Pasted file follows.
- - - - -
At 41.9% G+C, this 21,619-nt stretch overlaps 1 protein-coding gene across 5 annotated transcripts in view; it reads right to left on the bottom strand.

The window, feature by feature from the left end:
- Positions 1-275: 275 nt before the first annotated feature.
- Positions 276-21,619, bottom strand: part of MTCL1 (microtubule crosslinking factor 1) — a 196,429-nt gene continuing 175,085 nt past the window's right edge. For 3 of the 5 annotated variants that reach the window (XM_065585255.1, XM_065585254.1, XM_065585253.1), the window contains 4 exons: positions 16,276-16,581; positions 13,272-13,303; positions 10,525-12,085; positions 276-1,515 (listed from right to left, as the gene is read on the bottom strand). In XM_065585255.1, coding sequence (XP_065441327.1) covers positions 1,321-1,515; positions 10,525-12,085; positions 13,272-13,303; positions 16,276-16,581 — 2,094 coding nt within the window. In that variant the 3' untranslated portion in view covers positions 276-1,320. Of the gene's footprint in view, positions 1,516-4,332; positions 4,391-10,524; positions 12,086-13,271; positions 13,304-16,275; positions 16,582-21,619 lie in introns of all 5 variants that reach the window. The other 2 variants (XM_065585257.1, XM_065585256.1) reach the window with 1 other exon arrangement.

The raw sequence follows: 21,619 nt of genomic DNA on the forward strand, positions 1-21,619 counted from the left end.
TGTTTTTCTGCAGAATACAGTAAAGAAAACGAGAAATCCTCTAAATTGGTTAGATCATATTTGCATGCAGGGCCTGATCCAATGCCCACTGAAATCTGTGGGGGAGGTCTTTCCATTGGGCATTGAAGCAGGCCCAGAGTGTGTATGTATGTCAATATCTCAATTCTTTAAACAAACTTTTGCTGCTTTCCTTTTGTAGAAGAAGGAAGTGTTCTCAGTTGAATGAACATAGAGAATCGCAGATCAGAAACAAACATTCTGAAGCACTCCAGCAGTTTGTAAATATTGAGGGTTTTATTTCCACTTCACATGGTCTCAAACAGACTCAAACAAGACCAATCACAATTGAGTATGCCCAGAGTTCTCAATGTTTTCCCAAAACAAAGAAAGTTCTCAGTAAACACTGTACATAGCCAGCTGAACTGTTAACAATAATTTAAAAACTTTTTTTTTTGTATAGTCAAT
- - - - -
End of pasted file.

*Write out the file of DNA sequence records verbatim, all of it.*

At 41.9% G+C, this 21,619-nt stretch overlaps 1 protein-coding gene across 5 annotated transcripts in view; it reads right to left on the bottom strand.

The window, feature by feature from the left end:
- Positions 1-275: 275 nt before the first annotated feature.
- Positions 276-21,619, bottom strand: part of MTCL1 (microtubule crosslinking factor 1) — a 196,429-nt gene continuing 175,085 nt past the window's right edge. For 3 of the 5 annotated variants that reach the window (XM_065585255.1, XM_065585254.1, XM_065585253.1), the window contains 4 exons: positions 16,276-16,581; positions 13,272-13,303; positions 10,525-12,085; positions 276-1,515 (listed from right to left, as the gene is read on the bottom strand). In XM_065585255.1, coding sequence (XP_065441327.1) covers positions 1,321-1,515; positions 10,525-12,085; positions 13,272-13,303; positions 16,276-16,581 — 2,094 coding nt within the window. In that variant the 3' untranslated portion in view covers positions 276-1,320. Of the gene's footprint in view, positions 1,516-4,332; positions 4,391-10,524; positions 12,086-13,271; positions 13,304-16,275; positions 16,582-21,619 lie in introns of all 5 variants that reach the window. The other 2 variants (XM_065585257.1, XM_065585256.1) reach the window with 1 other exon arrangement.

The raw sequence follows: 21,619 nt of genomic DNA on the forward strand, positions 1-21,619 counted from the left end.
TGTTTTTCTGCAGAATACAGTAAAGAAAACGAGAAATCCTCTAAATTGGTTAGATCATATTTGCATGCAGGGCCTGATCCAATGCCCACTGAAATCTGTGGGGGAGGTCTTTCCATTGGGCATTGAAGCAGGCCCAGAGTGTGTATGTATGTCAATATCTCAATTCTTTAAACAAACTTTTGCTGCTTTCCTTTTGTAGAAGAAGGAAGTGTTCTCAGTTGAATGAACATAGAGAATCGCAGATCAGAAACAAACATTCTGAAGCACTCCAGCAGTTTGTAAATATTGAGGGTTTTATTTCCACTTCACATGGTCTCAAACAGACTCAAACAAGACCAATCACAATTGAGTATGCCCAGAGTTCTCAATGTTTTCCCAAAACAAAGAAAGTTCTCAGTAAACACTGTACATAGCCAGCTGAACTGTTAACAATAATTTAAAAACTTTTTTTTTTGTATAGTCAAT